The simple version is this: Congress has already decided to spend this money. That means the debt must be paid. The legal choice to go into debt was made when it was spent. They cannot go back on that choice when the time rolls around to pay the bill.

What the Republicans are doing is playing legalistic games Obama has every right to play legalistic games to put this nonsense to rest. Obama actually has a duty do take care of this; the Constitution days the President must pay our debts.
32
Put John Boehner's spray tan face on that thing, call it the Boehner'.
Make that shthead carry that "honor" forever.
33
I like the trillion-dollar coin, except that befitting its denomination it should be really, really large.

Make it out of a trillion dollars worth of something (like that cheap-ass shit pennies are made of these days), so it's big enough to roll over and crush an entire city or a small state ... and then we can finally have a serious dialogue about the "crushing burden of the national debt".
34
@31 I don't think we're essentially disagreeing with each other, but I do think maybe I didn't make my point adequately.

Either approach, minting the coin, or shooting down the debt ceiling directly, accomplishes the goal of quashing the insurrection/extortion in Congress. I just think that minting the coin is too independent an act of the Administration. It implies they could make as many as they want and avoid Congressional budget controls entirely. While you're correct, that it's just a trick and a paper entry, I think the markets will view it as somehow more dangerous.

On the other hand, if through a spitting and legal battle, Obama could strip the Congress of this separate budget ceiling approval nonsense, and claim the right to raise all needed funds to fulfill Congress' budgets as a matter of course through borrowings, I think the markets would accept that. After all, if Congress doesn't budget money for outlays, the Administration couldn't borrow it to pay for them. The two are directly linked.

Minting the coins, though, is one order of separation too many, though, in my humble opinion.
35
I hate to say it but 5280 is right. Obama hasn't ever had the balls to do anything this controversial before and he hasn't grown them that I've seen. I think using the coming debate over the debt ceiling would be a great moment to keep the momentum in the shaming the republicans over their pro rape stances. Making people feel responsible for their attitudes and philosophies is the fastest route to change for the better.
36
Why not make it a 10 trillion dollar coin and end all the republican bickering about the debt? If the debt suddenly went from "nearly Greece" to "the most insolvent government in the history of solvency" it would at least shut them up for 8 hours. And to all the haters, yes the constitution gives congress the power to both create and destroy money and they have the power to declare what is and isn't considered "legal" tender. We can create whatever reality we want and we don't have to live in a society full of debt slaves. Debt is immoral, it's slavery, and anyone who supports any part of the debt chain that's destroying humanity is suspect of not being human at the very least. I get that debt can happen responsibly, but what we have today is an entire world based on debt, it's based in slavery. We'd do the world a great justice to end debt, but we're not exactly in the business of justice right? We're in the business of suffering. That's why America would never forgive her debts, would never create her own way out of this money problem we created for ourselves. We're slaves to the banks. In every sense of the word. Humans are all slaves to the dollar, and banks love it. The people who think congress shouldn't have the power to print money are no better than the slaveholders of the south who continued to own slaves after the war. It's disgusting to live in a place like this, we have so much potential and we waste it being slaves. For fucks sake.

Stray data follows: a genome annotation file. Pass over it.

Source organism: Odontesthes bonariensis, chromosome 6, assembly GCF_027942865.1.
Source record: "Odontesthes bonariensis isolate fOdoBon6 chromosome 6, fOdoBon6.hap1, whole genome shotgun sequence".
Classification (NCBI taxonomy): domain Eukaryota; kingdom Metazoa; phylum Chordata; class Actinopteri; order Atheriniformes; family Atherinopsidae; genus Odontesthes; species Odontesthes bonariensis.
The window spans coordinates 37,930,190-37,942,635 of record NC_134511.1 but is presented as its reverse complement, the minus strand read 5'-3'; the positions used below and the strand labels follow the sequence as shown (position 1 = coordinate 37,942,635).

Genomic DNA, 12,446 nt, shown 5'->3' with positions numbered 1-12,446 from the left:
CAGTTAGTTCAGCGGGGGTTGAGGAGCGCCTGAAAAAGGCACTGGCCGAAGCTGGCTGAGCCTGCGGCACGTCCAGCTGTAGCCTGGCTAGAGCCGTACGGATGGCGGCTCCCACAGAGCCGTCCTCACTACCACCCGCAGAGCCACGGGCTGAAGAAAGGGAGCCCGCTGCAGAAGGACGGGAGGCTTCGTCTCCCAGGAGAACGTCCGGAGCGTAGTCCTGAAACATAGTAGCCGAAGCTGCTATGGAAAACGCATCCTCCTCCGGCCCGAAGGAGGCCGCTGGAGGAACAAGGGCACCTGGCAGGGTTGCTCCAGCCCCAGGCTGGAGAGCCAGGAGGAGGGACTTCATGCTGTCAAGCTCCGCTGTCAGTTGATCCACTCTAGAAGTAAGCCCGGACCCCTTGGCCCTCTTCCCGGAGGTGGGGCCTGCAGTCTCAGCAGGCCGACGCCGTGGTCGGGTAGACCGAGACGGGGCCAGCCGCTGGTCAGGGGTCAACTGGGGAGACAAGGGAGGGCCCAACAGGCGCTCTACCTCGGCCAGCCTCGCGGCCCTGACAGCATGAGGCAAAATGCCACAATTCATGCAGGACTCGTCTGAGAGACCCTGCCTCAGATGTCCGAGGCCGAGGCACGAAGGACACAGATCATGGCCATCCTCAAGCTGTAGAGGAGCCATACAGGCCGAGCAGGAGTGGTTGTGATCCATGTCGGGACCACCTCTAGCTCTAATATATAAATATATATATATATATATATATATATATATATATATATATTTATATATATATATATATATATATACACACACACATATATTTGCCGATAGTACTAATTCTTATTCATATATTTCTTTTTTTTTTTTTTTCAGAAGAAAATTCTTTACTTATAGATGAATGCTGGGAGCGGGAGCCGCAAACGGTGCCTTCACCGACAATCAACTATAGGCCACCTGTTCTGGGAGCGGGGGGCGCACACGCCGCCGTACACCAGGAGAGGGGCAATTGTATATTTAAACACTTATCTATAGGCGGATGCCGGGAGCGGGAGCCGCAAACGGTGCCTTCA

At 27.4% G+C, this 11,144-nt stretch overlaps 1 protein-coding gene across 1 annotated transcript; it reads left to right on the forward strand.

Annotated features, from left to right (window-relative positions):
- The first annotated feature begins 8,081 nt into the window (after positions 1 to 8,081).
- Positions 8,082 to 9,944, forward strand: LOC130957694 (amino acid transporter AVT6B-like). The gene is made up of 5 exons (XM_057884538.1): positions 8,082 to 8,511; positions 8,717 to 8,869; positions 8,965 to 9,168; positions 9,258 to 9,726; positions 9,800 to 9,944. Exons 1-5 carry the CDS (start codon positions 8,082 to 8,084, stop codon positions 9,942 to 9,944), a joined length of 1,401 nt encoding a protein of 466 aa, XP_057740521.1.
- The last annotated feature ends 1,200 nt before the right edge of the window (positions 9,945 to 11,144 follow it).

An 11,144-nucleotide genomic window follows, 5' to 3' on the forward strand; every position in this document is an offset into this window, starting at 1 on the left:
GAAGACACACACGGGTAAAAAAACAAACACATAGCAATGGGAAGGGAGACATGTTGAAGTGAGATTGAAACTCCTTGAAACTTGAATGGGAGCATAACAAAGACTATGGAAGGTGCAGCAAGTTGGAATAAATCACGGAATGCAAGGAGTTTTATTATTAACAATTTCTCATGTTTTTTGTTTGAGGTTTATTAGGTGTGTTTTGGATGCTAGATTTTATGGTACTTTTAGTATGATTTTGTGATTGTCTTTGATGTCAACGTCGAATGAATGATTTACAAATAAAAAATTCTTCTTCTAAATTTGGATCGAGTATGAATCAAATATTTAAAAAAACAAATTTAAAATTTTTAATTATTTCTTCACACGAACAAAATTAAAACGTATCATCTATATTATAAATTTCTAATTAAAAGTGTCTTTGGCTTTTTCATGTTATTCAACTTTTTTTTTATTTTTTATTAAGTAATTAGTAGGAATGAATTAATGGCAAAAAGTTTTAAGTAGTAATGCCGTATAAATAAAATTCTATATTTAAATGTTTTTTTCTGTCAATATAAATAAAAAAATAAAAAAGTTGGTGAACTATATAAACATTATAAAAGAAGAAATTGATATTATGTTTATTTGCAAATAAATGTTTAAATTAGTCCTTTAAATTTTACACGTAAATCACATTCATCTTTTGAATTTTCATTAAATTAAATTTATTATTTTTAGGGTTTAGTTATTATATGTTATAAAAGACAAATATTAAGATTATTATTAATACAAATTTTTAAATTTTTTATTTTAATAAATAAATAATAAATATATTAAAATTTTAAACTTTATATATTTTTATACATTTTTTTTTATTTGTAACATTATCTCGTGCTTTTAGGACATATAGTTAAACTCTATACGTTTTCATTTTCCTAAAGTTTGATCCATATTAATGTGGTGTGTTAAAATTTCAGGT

37

The trillion dollar coin would not cause inflation in any way, because how much physical money the government makes does not actually cause inflation, nor would this trillion dollars ever actually be circulated. It would not actually increase the money supply by one trillion dollars.

It just means that instead of raising the debt ceiling and printing out a trillion dollars worth of government bonds, the coin is instead essentially converted to a trillion dollars worth of government bonds,

It is just an accounting trick to lock congress out of the debt ceiling debate. If anything, people should be complaining about a possible abuse of executive power (not that I would argue that).
38
@20 Not entirely. Here's a little of the explanation, from Wikipedia:

After the Second World War, a system similar to a Gold Standard and sometimes described as a "gold exchange standard" was established by the Bretton Woods Agreements. Under this system, many countries fixed their exchange rates relative to the U.S. dollar. The U.S. promised to fix the price of gold at approximately $35 per ounce. Implicitly, then, all currencies pegged to the dollar also had a fixed value in terms of gold.[1]

Starting under the administration of the French President Charles de Gaulle and continuing until 1970, France reduced its dollar reserves, trading them for gold from the U.S. government, thereby reducing U.S. economic influence abroad. This, along with the fiscal strain of federal expenditures for the Vietnam War and persistent balance of payments deficits, led President Richard Nixon to end the direct convertibility of the dollar to gold on August 15, 1971, resulting in the system's breakdown (the "Nixon Shock").
39
@18: Sorry dude, but that's all fiat currency ever is. The only reason to accept a medium of exchange that you can't eat, drink, or smoke, is that you believe that another will do the same.
40
@29

Well, yes, in the narrowest sense. Section (k) of 31 USC § 5112 says that:

The Secretary may mint and issue platinum bullion coins and proof platinum coins in accordance with such specifications, designs, varieties, quantities, denominations, and inscriptions as the Secretary, in the Secretary’s discretion, may prescribe from time to time.

Of course, there is one small problem: Platinum is currently selling for about $1,590 a troy ounce. So a $1 trillion bullion coin would weigh 26,221 “troy tons,” which might present a bit of a transportation problem getting from the mint to the Federal Reserve. There is also the problem that nowhere near that much platinum has ever been mined since the metal first came to the attention of chemists in the 1740s. Last year a grand total of 211 tons was mined worldwide, almost all of it from South Africa, Russia, and Canada.